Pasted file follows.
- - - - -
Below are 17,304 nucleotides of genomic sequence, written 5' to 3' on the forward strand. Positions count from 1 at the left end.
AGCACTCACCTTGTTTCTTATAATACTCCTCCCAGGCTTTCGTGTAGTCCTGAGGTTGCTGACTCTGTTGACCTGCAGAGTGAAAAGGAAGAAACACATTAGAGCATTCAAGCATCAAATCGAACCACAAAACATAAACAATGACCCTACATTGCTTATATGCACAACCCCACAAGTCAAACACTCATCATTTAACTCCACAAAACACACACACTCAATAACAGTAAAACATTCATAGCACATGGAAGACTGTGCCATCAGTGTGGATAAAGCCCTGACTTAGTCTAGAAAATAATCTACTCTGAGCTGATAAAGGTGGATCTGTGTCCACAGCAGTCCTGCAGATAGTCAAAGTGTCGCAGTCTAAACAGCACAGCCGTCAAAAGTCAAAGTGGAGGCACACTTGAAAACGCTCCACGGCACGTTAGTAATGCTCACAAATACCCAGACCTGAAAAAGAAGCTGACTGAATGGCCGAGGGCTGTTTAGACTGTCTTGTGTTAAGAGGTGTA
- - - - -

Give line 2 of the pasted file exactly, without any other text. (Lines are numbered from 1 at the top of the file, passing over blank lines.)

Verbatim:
AGCACTCACCTTGTTTCTTATAATACTCCTCCCAGGCTTTCGTGTAGTCCTGAGGTTGCTGACTCTGTTGACCTGCAGAGTGAAAAGGAAGAAACACATTAGAGCATTCAAGCATCAAATCGAACCACAAAACATAAACAATGACCCTACATTGCTTATATGCACAACCCCACAAGTCAAACACTCATCATTTAACTCCACAAAACACACACACTCAATAACAGTAAAACATTCATAGCACATGGAAGACTGTGCCATCAGTGTGGATAAAGCCCTGACTTAGTCTAGAAAATAATCTACTCTGAGCTGATAAAGGTGGATCTGTGTCCACAGCAGTCCTGCAGATAGTCAAAGTGTCGCAGTCTAAACAGCACAGCCGTCAAAAGTCAAAGTGGAGGCACACTTGAAAACGCTCCACGGCACGTTAGTAATGCTCACAAATACCCAGACCTGAAAAAGAAGCTGACTGAATGGCCGAGGGCTGTTTAGACTGTCTTGTGTTAAGAGGTGTA